The $10 billion James Webb space telescope has been permanently damaged
NASA’s James Webb Space Telescope has been pelted by at least 19 small space rocks since it launched in December
The James Webb Space Telescope that just provided the world with the deepest-ever view of the universe has been permanently damaged by asteroid attacks.
Driving the news: According to Live Science, NASA’s James Webb Space Telescope has been pelted by at least 19 small space rocks since it launched in December.
- One larger rock has left irreversible damage on one of the telescope’s 18 gold-plated mirrors.
What they’re saying: NASA released the news about the meteoroid strike last month, saying it had built the telescope to withstand the toils of space and knew there would be occasional micrometeoroid strikes.
- Lee Feinberg, Webb optical telescope element manager at NASA Goddard, explained the team knew a strike was bound to happen at some point, saying, “With Webb’s mirrors exposed to space, we expected that occasional micrometeoroid impacts would gracefully degrade telescope performance over time.”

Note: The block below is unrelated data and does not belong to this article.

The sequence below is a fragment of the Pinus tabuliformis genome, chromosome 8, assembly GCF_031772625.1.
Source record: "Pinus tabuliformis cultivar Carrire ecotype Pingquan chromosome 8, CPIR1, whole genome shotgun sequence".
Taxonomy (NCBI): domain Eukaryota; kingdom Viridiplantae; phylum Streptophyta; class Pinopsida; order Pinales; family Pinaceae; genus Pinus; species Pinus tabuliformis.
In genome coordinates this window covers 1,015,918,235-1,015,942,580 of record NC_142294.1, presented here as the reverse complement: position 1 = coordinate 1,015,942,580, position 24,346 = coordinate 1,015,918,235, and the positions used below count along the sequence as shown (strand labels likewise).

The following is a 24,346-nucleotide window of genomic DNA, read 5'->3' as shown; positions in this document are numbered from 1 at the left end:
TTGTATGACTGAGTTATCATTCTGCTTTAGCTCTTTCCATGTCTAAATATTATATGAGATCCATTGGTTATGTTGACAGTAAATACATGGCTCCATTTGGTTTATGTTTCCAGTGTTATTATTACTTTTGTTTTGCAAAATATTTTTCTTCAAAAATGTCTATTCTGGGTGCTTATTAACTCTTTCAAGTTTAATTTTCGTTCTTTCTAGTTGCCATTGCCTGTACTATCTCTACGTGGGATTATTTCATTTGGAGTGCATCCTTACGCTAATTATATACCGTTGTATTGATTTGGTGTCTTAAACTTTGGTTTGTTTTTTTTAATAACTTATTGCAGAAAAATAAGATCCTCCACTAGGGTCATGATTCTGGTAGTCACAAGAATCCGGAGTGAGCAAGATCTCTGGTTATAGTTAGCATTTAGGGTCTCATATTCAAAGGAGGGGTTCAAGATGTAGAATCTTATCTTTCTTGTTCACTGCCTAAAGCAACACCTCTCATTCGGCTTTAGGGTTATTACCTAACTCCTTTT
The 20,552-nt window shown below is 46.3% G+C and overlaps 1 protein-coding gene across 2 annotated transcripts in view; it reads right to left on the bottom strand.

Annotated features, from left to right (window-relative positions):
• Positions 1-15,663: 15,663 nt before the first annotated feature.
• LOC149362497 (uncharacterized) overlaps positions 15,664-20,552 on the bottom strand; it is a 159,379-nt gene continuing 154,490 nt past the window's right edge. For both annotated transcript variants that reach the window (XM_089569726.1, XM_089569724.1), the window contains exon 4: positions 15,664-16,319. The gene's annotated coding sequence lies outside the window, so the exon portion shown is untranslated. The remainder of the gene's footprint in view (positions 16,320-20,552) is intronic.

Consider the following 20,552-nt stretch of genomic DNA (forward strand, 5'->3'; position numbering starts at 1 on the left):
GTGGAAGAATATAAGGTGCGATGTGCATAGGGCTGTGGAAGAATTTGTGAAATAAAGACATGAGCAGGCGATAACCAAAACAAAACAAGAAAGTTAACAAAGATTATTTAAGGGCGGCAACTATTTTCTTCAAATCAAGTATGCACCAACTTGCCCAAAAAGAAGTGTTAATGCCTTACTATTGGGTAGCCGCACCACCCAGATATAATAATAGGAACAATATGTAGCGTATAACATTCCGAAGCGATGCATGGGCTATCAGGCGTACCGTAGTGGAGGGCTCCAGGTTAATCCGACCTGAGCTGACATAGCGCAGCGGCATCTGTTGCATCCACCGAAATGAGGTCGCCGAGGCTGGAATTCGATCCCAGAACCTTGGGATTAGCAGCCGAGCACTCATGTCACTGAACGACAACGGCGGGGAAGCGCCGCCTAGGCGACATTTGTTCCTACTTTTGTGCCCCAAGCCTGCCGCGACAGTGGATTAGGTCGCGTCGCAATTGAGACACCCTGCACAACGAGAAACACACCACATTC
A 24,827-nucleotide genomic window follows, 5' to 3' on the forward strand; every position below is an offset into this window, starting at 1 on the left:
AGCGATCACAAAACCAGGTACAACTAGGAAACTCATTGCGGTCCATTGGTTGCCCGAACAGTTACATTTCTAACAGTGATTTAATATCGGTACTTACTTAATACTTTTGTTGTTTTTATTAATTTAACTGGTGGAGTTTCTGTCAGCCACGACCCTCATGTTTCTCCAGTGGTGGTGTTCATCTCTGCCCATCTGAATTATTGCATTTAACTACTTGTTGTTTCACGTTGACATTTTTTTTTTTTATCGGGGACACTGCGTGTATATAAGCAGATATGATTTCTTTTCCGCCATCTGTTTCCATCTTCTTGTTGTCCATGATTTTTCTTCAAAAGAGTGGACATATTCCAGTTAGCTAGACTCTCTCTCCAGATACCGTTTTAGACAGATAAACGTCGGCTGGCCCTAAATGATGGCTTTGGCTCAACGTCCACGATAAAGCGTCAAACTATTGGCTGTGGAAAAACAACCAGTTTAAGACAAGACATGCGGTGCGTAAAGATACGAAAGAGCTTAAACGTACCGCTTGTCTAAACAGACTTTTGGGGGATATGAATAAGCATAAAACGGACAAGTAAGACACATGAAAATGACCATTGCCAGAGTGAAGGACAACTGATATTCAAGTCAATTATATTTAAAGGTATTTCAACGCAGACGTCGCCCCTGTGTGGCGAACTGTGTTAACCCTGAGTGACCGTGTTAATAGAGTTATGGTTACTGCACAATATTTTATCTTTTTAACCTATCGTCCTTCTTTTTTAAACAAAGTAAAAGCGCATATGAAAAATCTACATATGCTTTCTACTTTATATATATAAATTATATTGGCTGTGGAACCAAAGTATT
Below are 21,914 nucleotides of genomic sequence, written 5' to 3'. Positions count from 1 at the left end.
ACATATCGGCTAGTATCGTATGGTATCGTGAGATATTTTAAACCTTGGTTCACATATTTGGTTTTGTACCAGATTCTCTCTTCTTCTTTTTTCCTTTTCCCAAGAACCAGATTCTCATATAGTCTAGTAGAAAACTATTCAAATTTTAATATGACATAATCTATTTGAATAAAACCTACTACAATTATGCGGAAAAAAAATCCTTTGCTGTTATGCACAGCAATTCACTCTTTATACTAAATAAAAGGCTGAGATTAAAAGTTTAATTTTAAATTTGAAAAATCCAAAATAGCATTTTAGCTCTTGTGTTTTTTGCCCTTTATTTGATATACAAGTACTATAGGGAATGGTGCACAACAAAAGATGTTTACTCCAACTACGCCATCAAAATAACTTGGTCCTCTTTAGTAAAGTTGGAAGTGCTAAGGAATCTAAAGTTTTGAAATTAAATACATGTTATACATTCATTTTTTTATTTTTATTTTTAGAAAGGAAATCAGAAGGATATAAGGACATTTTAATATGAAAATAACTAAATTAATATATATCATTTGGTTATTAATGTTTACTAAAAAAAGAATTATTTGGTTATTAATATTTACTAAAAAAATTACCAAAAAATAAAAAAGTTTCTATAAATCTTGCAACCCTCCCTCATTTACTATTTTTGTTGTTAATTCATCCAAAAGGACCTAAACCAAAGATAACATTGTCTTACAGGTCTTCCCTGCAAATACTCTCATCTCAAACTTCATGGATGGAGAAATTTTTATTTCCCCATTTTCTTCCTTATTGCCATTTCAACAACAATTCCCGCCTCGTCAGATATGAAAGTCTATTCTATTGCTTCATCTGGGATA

- However, “the debris was more sizeable than pre-launch modeling had accounted for” and scientists are unsure what long-term effects will come from the damage, Space reported.
- “Each micrometeoroid caused degradation in the wavefront of the impacted mirror segment, as measured during regular wavefront sensing,” said NASA, per Sky News.
- NASA called the incident an “unavoidable chance event” and says they will use it as an opportunity to increase their “knowledge of the solar system dust particle environment.”
Details: According to Live Science, “The U.S. Space Surveillance Network keeps track of more than 23,000 pieces of orbital debris measuring larger than the size of a softball,” but millions of smaller chunks go through space undetected.